Much of THE MIDNIGHT MEAT TRAIN was filmed on trains, both real trains at several downtown Los Angeles County Metro Rail stations, and fixed train cars situated on stage at the film’s stage and office base in Sun Valley near Burbank.
Two Metro stations were utilized for the practical train sequences in the film, notably the ultra modern Los Angeles City College station underground at Santa Monica & Vermont, which provided the setting for the confrontation between Leon and a group of gangbangers on an escalator. In those scenes he rescues a young Asian woman played by Norika Sato, who is also the star of director Ryuhei Kitamura’s recent LOVEDEATH. The other stations was the MTA Redline station on 5th and Hill.
A warehouse with an old train platform in San Pedro was the location for the deserted subway platform located beneath the meat plant.
On stage in Sun Valley, the filmmakers brought in two full-size train cars that were placed on a rocking gimbal to simulate the train’s movement. As a note of trivia, these train cars were also utilized in scenes featuring Doc Ock in SPIDER-MAN 2.
For the train sequences, Oscar®-winning prosthetic effects designer Matthew Mungle (BRAM STOKER’S DRACULA) was charged with creating all the prosthetic effects. For the three-time Oscar® nominee who currently does all the special makeup effects for “CSI: Crime Scene Investigation,” the allure of this movie was because it was creature-oriented. “I hadn't really done a creature movie for a long time, so I thought it would be a good chance to do something like that again,” Mungle notes.
For Mungle and his team, the main part of his job was to create the bodies of Mahogany’s victims on the train. “We did a lot of nude bodies,” Mungle says. “Initially, it was as if they were skinned down to the musculature. Then the filmmakers changed it, and the bodies were just nude, hanging upside down. So it actually became harder to do that than it would have been to just do the skinned and the musculature because we were just going to take regular bodies, foldable, pose-able bodies and just build them up with muscles. But they changed it to completely nude bodies, so we had to start from scratch, casting actors that production supplied to us, the bottom halves and then the upper torsos, so we could put them together and make them seamless. It became a little bit more difficult for us, but in the end it worked out great.”
One of the more intricate effects designs was when Mahogany decapitates a female tourist on the train. “You don't see the actual decapitation, but you see the aftermath of the head laying there, the body pumping the blood, the hand twitching,” Mungle notes. “So we took a stock body and added the neck and the twitching hand, and cast the actress' head to make a duplicate head of her with her eyes open and her mouth open in a screaming position.”
Emanating from a story collection entitled Books of Blood, it’s not surprising that the filmmakers used gallons upon gallons of fake blood in Mahogany’s killing train. “I honestly think that there is more blood in this film than I’ve ever seen in a horror movie,” Vinnie Jones states. “They’re just bringing in gallons and gallons and throwing it around. Every time in the fight scenes we’re hitting and there’s blood splattering everywhere and it’s really uncomfortable to work with. But you just got to keep telling yourself ‘it’s all for the fun of the end product,” because it’s messy as hell in there!”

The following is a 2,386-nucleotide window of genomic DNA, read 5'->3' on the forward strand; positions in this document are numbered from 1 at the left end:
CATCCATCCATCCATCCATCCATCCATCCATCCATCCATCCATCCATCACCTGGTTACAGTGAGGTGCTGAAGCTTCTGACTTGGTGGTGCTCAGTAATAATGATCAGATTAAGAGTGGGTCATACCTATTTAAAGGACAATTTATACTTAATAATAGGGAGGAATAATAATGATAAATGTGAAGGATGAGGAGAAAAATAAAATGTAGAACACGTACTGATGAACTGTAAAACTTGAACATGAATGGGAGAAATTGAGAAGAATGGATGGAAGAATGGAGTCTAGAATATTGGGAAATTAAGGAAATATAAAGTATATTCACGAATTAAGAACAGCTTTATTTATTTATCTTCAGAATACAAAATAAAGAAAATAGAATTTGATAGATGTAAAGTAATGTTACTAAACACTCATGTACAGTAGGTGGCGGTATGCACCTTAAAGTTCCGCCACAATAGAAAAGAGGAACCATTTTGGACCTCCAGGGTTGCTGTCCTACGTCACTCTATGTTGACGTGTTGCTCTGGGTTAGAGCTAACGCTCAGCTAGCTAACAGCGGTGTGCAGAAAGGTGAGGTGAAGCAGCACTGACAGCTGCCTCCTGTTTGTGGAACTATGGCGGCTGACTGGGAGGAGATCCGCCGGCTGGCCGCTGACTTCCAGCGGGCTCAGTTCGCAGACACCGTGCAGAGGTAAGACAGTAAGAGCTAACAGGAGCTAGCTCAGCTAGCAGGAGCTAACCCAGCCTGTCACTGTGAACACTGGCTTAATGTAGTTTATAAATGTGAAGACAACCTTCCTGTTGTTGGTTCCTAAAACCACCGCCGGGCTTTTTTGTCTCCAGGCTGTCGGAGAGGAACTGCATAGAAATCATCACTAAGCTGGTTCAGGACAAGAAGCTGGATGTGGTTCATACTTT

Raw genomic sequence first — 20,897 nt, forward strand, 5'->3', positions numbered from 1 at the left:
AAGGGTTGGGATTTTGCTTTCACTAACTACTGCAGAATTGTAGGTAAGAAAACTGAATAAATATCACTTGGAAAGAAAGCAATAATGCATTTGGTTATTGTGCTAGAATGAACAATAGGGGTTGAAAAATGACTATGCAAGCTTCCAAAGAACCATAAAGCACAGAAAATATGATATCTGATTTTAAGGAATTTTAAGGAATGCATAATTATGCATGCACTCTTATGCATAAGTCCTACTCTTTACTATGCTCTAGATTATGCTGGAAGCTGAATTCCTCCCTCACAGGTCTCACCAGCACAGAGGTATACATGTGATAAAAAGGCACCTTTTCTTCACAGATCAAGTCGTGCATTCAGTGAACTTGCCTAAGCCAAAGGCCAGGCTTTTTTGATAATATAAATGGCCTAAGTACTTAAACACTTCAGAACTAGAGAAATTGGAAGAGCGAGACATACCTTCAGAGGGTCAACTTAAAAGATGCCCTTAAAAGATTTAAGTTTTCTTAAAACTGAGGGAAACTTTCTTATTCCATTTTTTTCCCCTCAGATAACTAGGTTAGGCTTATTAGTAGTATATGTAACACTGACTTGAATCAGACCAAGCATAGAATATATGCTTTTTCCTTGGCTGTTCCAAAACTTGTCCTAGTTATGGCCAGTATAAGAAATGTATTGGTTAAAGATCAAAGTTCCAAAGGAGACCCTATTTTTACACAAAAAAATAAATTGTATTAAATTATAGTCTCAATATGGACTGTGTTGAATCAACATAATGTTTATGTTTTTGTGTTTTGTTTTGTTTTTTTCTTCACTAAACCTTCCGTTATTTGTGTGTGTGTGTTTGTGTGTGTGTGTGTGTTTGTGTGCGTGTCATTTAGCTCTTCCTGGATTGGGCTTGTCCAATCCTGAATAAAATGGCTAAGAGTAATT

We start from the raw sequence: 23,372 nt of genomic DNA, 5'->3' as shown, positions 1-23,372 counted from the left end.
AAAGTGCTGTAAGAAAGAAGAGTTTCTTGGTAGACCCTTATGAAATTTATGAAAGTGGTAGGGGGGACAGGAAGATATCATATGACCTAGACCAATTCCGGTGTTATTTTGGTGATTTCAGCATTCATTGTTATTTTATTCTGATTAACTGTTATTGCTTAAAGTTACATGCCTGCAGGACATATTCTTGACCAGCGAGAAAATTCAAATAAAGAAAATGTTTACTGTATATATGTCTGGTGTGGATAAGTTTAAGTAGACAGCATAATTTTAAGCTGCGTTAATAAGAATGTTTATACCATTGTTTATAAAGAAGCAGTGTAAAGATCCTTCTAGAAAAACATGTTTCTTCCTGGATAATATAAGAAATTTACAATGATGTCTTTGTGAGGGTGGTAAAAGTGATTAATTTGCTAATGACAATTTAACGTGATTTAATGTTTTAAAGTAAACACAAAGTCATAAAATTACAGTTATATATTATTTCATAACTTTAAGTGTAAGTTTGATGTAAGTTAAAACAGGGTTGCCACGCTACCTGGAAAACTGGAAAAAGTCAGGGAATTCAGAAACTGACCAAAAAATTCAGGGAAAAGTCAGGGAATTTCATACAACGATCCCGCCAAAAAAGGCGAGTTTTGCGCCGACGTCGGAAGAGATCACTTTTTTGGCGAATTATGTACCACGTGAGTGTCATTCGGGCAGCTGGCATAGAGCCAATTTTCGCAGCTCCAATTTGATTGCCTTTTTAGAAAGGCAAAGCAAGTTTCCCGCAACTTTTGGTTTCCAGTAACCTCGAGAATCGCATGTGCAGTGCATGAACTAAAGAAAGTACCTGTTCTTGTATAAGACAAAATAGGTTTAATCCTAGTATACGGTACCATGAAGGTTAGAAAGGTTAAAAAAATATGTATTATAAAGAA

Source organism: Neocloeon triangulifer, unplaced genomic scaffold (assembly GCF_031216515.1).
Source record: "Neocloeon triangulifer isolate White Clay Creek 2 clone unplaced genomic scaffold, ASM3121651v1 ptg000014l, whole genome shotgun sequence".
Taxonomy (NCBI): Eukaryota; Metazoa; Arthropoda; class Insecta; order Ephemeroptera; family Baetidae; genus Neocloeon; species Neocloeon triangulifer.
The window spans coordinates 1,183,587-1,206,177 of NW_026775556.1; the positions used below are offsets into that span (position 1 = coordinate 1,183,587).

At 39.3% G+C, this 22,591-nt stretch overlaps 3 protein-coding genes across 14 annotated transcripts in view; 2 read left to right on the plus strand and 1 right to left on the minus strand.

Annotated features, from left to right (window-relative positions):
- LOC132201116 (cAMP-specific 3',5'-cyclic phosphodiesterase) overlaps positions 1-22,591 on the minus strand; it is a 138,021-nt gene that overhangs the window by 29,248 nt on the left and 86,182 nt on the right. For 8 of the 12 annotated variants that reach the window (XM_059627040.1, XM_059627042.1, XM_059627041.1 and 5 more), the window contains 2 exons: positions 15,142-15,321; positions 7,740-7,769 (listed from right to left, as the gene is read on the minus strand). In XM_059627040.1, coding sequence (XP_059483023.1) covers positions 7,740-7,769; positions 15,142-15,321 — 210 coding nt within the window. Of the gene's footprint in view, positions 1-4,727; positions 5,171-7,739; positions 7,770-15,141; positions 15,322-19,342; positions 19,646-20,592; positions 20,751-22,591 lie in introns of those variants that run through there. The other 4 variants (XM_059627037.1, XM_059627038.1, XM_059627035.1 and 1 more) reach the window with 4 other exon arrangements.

In addition to the dark, sinister settings of Mahogany’s apartment and the various train stations, Mahogany carries with him a satchel embroidered with his name and filled with all kinds of devilish killing instruments. “He carries this briefcase around and that has his tools in it, but number one weapon is this big steel hammer,” says Vinnie Jones. “That’s how he starts everything off -- he whacks ‘em with that and then all hell breaks loose.”
Mahogany’s bag was designed by property master John Keim, based on its description from the Clive Barker short story. “The bag started its life as a US Air Force issue bag,” Keim offers, “and I redesigned it based on a veterinarian's bag from the 1800s.” According to Keim, inside the bag he placed everything the well-tooled psycho killer would have in his bag. “I've got the ankle hook with which you can pierce the victims and hang them up in the air. And then you just whip out your knife and carve their skin. Plenty of knives in here for any direction you want to go! We’ve got a real steel hammer as well as several rubber hammers of different weights with which to smash people and things. We even have hammers that don't have heads on them, so that when it goes through a person's skull, the visual effects guys will just add the upper half of the hammer. We've got the fingernail puller and a lot of different pulling devices. There’s even an eyeball separator puller-outer.”
A large artist’s studio in the mid-city area of Los Angeles served as the prestigious downtown art space where gallerist Susan Hoff, played by Brooke Shields, offers Leon inclusion of his edgy photographs into a prominent group show. For the gallery scene, many of the paintings hanging in the space are the works of Clive Barker. “The producers asked me if I would like to put some paintings into the gallery scene, and I said, ‘Hey, why not?,’” Barker recalls. The film’s art director chose the pictures from Barker’s seven hundred-picture collection based on which ones were tonally right for the movie.
Other locations included various city streets and alleyways in downtown Los Angeles, as well as the exterior of Main Street’s Hotel Barclay, that portrays Mahogany’s hotel in the film; Quality Café in downtown Los Angeles portrayed Otto’s restaurant, and Manning Beef, a meat packing plant in Pico Rivera provided the locale for the plant where Mahogany works.